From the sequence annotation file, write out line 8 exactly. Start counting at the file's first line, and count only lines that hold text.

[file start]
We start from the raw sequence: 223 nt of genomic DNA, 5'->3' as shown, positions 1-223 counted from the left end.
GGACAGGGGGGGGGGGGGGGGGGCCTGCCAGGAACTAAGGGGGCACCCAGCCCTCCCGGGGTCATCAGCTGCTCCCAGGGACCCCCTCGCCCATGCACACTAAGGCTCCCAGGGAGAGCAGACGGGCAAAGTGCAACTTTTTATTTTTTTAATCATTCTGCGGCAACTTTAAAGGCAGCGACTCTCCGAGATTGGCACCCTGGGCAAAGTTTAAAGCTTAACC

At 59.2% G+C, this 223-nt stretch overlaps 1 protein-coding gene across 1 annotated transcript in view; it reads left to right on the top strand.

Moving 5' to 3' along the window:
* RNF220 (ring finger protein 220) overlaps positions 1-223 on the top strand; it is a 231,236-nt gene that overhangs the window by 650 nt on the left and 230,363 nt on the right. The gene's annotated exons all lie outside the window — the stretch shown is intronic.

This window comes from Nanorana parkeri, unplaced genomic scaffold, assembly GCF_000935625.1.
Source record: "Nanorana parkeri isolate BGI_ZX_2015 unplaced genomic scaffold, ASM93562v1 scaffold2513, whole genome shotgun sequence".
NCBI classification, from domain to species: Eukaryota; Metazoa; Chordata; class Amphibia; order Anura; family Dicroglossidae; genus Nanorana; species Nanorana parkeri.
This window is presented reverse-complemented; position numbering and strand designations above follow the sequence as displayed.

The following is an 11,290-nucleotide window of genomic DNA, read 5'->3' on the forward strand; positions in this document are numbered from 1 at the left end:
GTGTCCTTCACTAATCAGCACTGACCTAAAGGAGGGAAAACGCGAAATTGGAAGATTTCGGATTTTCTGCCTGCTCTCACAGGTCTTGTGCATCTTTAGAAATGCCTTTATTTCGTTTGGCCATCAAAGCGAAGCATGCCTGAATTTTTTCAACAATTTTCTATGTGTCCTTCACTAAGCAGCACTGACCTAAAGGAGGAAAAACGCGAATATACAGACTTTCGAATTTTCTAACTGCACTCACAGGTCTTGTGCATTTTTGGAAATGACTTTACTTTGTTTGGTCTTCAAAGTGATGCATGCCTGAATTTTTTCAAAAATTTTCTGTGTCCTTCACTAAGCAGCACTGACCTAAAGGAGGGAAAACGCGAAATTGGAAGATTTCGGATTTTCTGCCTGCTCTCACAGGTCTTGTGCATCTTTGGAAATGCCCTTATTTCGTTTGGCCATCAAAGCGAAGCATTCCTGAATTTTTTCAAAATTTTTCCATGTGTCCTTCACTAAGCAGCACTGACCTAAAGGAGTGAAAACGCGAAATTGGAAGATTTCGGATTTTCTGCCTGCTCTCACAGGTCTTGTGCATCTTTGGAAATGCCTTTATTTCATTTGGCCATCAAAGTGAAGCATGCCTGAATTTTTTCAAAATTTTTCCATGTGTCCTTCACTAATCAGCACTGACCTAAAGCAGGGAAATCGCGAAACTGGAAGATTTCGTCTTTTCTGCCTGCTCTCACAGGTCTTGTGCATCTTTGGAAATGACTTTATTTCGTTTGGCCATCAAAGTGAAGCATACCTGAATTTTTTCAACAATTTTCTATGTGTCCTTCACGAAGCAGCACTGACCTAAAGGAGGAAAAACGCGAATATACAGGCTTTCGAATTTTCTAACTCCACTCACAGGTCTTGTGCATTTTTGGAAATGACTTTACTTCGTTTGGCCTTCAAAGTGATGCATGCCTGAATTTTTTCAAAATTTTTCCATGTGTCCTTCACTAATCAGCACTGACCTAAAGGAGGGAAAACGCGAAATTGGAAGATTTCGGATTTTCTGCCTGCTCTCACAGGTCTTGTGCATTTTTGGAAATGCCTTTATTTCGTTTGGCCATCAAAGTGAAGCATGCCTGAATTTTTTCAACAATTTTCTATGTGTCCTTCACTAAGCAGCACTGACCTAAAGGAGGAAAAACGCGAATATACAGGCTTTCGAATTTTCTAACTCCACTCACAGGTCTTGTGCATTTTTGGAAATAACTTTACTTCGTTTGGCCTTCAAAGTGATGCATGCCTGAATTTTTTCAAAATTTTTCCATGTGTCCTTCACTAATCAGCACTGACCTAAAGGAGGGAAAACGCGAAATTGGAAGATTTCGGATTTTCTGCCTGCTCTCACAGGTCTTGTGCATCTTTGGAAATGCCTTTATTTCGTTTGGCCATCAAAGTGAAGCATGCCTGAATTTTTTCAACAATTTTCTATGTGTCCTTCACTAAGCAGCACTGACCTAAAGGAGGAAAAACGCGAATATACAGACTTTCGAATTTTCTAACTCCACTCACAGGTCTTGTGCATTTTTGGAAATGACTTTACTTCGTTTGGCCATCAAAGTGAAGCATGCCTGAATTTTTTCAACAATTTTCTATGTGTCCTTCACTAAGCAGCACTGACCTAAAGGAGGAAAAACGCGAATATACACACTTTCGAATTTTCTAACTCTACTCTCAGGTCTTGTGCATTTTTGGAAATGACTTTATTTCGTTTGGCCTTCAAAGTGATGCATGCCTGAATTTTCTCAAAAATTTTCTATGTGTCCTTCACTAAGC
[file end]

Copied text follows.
NCBI classification, from domain to species: Eukaryota; Metazoa; Chordata; class Amphibia; order Anura; family Dicroglossidae; genus Nanorana; species Nanorana parkeri.